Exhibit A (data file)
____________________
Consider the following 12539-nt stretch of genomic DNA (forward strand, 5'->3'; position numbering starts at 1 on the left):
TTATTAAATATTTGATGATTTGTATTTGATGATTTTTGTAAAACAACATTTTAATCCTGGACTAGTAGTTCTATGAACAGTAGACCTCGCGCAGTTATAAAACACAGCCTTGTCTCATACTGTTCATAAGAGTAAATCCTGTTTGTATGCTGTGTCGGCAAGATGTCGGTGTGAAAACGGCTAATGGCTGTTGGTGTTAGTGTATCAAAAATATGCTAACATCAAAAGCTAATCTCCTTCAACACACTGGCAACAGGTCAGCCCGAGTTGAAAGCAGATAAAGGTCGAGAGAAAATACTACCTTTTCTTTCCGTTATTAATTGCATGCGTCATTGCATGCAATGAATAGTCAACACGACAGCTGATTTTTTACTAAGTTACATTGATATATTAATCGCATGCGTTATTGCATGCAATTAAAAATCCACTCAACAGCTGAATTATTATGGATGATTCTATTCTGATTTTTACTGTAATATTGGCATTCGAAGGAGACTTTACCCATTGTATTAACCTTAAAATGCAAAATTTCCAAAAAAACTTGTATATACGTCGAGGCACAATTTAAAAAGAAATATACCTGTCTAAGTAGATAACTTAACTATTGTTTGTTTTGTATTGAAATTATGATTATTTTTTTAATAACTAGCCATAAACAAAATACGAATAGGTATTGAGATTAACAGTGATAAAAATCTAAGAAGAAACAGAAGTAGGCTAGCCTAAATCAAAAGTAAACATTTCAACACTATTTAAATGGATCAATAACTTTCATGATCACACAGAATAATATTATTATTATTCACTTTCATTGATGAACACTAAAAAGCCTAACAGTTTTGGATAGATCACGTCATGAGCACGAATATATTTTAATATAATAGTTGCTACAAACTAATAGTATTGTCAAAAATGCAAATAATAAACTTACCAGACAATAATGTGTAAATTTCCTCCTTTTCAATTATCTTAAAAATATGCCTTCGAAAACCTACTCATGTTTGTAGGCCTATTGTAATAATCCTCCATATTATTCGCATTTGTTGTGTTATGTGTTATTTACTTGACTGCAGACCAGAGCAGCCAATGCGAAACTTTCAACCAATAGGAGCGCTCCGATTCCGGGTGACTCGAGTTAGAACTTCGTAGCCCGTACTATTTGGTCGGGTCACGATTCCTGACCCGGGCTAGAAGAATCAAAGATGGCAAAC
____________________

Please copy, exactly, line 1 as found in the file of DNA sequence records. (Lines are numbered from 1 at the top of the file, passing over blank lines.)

Consider the following 12539-nt stretch of genomic DNA (forward strand, 5'->3'; position numbering starts at 1 on the left):